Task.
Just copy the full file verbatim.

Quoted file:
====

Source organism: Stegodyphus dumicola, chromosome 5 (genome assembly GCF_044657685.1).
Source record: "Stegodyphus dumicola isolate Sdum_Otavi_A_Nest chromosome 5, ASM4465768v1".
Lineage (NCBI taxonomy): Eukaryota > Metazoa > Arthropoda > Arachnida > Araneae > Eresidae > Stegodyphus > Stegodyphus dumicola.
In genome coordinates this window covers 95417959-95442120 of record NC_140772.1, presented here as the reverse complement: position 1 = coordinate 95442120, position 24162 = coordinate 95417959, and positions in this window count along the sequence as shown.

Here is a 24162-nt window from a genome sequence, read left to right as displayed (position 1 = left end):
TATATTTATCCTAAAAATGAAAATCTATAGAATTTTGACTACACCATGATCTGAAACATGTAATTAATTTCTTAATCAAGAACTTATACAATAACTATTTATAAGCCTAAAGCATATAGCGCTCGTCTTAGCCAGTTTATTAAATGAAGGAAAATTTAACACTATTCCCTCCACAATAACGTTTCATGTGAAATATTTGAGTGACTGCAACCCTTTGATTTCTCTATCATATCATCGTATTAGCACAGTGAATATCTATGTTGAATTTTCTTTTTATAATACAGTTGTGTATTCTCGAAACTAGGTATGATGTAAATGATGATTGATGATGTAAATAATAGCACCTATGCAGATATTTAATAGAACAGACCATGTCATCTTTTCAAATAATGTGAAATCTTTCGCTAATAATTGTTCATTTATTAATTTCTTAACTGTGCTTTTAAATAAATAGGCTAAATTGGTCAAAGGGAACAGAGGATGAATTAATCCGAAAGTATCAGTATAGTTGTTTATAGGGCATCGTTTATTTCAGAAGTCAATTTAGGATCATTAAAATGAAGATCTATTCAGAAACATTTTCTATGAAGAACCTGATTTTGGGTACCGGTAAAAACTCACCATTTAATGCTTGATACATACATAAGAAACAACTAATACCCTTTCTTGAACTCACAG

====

Source organism: Stegodyphus dumicola, chromosome 5 (genome assembly GCF_044657685.1).
Source record: "Stegodyphus dumicola isolate Sdum_Otavi_A_Nest chromosome 5, ASM4465768v1".
Lineage (NCBI taxonomy): Eukaryota > Metazoa > Arthropoda > Arachnida > Araneae > Eresidae > Stegodyphus > Stegodyphus dumicola.
In genome coordinates this window covers 95417959-95442120 of record NC_140772.1, presented here as the reverse complement: position 1 = coordinate 95442120, position 24162 = coordinate 95417959, and positions in this window count along the sequence as shown.

Here is a 24162-nt window from a genome sequence, read left to right as displayed (position 1 = left end):
TATATTTATCCTAAAAATGAAAATCTATAGAATTTTGACTACACCATGATCTGAAACATGTAATTAATTTCTTAATCAAGAACTTATACAATAACTATTTATAAGCCTAAAGCATATAGCGCTCGTCTTAGCCAGTTTATTAAATGAAGGAAAATTTAACACTATTCCCTCCACAATAACGTTTCATGTGAAATATTTGAGTGACTGCAACCCTTTGATTTCTCTATCATATCATCGTATTAGCACAGTGAATATCTATGTTGAATTTTCTTTTTATAATACAGTTGTGTATTCTCGAAACTAGGTATGATGTAAATGATGATTGATGATGTAAATAATAGCACCTATGCAGATATTTAATAGAACAGACCATGTCATCTTTTCAAATAATGTGAAATCTTTCGCTAATAATTGTTCATTTATTAATTTCTTAACTGTGCTTTTAAATAAATAGGCTAAATTGGTCAAAGGGAACAGAGGATGAATTAATCCGAAAGTATCAGTATAGTTGTTTATAGGGCATCGTTTATTTCAGAAGTCAATTTAGGATCATTAAAATGAAGATCTATTCAGAAACATTTTCTATGAAGAACCTGATTTTGGGTACCGGTAAAAACTCACCATTTAATGCTTGATACATACATAAGAAACAACTAATACCCTTTCTTGAACTCACAG